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Hello Gloria --
 
> > As I've said elsewhere, the diegetic/extradiegetic distinction, when
> > applied to music, is a useful point of departure but quickly becomes
> > untenable.  We can all cite examples of music which first seems
> > extra-diegetic, which is eventually justified by a radio or phonograph
> > etc. diegetically.
>
>         I believe it is important to maintain the distinction between onscreen
> and offscreen diegetic sound.  Can one see the radio& phonograph you are
> describing?
>
>         Gloria Monti, who's been reading too much *Film Art* obviously
 
Well -- I don't want this to turn into a "everyone post an example of a
film with a radio in it"... so I'll simply say I'm thinking of cases
where there is an insert shot or a pan to the radio, and also of cases
where the "diegetic grounding" of the music is established on the
soundtrack (e.g., the introduction of the crackling sounds of a 78,
clipped frequency range of a car radio speaker, etc.)
 
That last example leads me to the point that: "offscreen diegetic sound"
is sometimes only distinguishable from extradiegetic music by aural
cues.  (Of course, if the characters don't react to music the audience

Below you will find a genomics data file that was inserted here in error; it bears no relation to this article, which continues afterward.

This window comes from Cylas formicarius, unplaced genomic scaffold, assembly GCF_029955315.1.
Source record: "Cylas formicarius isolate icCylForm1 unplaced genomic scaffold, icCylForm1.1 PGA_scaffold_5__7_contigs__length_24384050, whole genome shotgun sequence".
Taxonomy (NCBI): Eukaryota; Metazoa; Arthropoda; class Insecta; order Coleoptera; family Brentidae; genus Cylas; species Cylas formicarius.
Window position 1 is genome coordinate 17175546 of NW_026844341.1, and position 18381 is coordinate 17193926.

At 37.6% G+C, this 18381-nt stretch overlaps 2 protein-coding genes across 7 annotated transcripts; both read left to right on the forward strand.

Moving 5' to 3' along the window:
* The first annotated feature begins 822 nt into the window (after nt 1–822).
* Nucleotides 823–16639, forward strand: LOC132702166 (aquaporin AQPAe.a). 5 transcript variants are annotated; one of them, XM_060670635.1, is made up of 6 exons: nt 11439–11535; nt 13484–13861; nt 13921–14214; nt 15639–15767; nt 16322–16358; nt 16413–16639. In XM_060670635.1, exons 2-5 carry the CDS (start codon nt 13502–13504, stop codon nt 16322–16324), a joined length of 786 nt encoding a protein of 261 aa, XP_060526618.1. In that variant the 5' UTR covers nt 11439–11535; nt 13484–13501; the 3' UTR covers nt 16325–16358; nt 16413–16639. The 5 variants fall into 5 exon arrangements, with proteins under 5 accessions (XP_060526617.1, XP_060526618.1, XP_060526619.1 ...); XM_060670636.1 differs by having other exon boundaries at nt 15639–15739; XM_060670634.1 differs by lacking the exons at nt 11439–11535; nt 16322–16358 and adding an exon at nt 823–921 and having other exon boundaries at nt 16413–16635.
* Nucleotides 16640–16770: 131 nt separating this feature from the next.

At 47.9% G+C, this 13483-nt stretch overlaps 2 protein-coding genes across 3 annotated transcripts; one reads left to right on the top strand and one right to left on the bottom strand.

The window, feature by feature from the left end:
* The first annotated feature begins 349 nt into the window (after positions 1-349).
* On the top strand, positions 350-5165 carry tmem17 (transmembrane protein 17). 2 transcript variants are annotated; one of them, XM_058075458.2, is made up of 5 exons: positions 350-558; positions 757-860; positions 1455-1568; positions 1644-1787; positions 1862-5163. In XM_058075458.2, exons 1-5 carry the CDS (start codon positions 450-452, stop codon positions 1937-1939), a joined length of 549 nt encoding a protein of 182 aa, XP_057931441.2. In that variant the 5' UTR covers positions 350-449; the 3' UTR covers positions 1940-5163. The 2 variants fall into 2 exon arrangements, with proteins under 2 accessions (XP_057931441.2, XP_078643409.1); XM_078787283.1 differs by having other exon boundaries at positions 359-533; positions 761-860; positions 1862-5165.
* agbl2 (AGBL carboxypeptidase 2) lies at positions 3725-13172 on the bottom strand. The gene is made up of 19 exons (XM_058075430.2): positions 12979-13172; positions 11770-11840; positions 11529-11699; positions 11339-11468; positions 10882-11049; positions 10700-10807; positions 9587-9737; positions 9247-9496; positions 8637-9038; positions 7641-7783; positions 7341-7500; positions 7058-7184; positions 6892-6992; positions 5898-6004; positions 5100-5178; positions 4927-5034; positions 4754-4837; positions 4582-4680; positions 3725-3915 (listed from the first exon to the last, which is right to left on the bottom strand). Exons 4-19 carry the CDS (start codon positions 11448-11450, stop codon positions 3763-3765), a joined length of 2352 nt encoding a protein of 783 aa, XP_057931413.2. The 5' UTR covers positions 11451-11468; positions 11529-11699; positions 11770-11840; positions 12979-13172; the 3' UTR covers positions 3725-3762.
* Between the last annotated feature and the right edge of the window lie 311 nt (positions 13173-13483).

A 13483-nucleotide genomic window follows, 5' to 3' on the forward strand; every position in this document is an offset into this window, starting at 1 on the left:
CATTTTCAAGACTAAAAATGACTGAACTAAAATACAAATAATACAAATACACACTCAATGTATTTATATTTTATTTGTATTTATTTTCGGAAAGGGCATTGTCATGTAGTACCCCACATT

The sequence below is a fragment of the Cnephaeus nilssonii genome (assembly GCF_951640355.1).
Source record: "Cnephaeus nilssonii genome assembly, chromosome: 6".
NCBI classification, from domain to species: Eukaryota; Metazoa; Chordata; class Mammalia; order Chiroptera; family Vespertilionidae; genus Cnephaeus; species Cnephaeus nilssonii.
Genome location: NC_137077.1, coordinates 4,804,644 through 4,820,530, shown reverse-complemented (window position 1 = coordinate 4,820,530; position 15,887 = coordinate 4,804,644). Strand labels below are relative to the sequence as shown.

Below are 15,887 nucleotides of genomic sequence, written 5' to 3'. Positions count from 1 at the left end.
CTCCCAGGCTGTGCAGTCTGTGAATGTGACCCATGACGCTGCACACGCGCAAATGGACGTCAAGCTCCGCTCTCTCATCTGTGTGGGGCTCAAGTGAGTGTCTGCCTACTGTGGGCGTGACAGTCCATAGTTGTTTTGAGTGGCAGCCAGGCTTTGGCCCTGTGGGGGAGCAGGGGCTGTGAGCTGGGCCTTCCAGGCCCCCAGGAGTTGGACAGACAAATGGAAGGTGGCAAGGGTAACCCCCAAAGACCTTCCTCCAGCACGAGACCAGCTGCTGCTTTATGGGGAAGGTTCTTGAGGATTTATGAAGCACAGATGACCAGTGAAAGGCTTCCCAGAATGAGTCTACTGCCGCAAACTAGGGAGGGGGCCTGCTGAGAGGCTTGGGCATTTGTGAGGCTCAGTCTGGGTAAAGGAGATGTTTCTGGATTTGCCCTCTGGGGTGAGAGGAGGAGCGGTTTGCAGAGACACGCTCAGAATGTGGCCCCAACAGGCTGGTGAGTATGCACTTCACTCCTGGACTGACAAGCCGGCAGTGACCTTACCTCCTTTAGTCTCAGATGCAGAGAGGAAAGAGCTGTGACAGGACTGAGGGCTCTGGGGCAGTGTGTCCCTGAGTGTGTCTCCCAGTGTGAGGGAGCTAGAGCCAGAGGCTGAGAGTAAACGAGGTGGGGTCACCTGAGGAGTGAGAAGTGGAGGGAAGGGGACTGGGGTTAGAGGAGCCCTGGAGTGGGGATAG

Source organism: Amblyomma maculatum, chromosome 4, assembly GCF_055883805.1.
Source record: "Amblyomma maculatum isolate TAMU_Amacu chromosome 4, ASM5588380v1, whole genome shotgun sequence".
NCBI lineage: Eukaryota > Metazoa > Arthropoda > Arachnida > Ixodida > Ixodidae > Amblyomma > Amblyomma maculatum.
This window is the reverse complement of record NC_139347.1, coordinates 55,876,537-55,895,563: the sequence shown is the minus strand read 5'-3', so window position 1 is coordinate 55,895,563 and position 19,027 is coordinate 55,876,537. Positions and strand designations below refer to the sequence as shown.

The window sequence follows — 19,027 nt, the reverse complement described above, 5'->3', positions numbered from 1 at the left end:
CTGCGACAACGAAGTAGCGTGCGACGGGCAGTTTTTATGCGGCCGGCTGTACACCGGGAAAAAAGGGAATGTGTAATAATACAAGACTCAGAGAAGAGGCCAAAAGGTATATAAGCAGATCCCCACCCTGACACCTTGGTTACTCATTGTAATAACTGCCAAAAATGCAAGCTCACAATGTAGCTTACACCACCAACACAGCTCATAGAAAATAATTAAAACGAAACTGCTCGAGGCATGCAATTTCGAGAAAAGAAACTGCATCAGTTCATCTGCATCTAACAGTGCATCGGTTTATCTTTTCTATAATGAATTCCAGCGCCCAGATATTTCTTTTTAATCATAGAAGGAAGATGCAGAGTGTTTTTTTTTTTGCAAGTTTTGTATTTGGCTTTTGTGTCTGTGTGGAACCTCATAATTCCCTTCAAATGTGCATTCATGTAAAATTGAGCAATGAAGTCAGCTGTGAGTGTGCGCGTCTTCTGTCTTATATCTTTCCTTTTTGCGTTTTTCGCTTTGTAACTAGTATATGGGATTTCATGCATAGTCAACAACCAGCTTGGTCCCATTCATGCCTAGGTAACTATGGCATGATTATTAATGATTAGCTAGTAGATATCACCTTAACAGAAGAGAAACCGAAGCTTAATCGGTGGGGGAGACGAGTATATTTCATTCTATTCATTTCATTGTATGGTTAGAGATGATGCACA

hears, we tend to assume its extradiegetic: I'm simply saying that our
ears hear things like echo, frequency response, fx suggesting a sound
medium, etc.)
 
Can I ask a dumb question: In this case, talking about jazz music, why is it
important to make a distinction between on and off-screen diegetic
music?  And another dumb question: what is off-screen diegetic music?  If
there's an insert shot of a phonograph spinning, and the next shot is in
the same room but the phono is not visible -- is that off-screen?  In
GIGI, when Gigi's mother is practicing opera scales -- she's never on
screen, but the door to her room is open, and then closed on screen.
(For that matter, how do we know that the phonograph in the insert shot
is our diegetic sound source at all?  It's because we infer that the
music is diegetic either before/during/after seeing the phono -- how does
that inference affect our classification of sound as on- or off screen?)
 
(Un)fortunately, Rick Altman does not hang out on the internet...
 
Peter Feng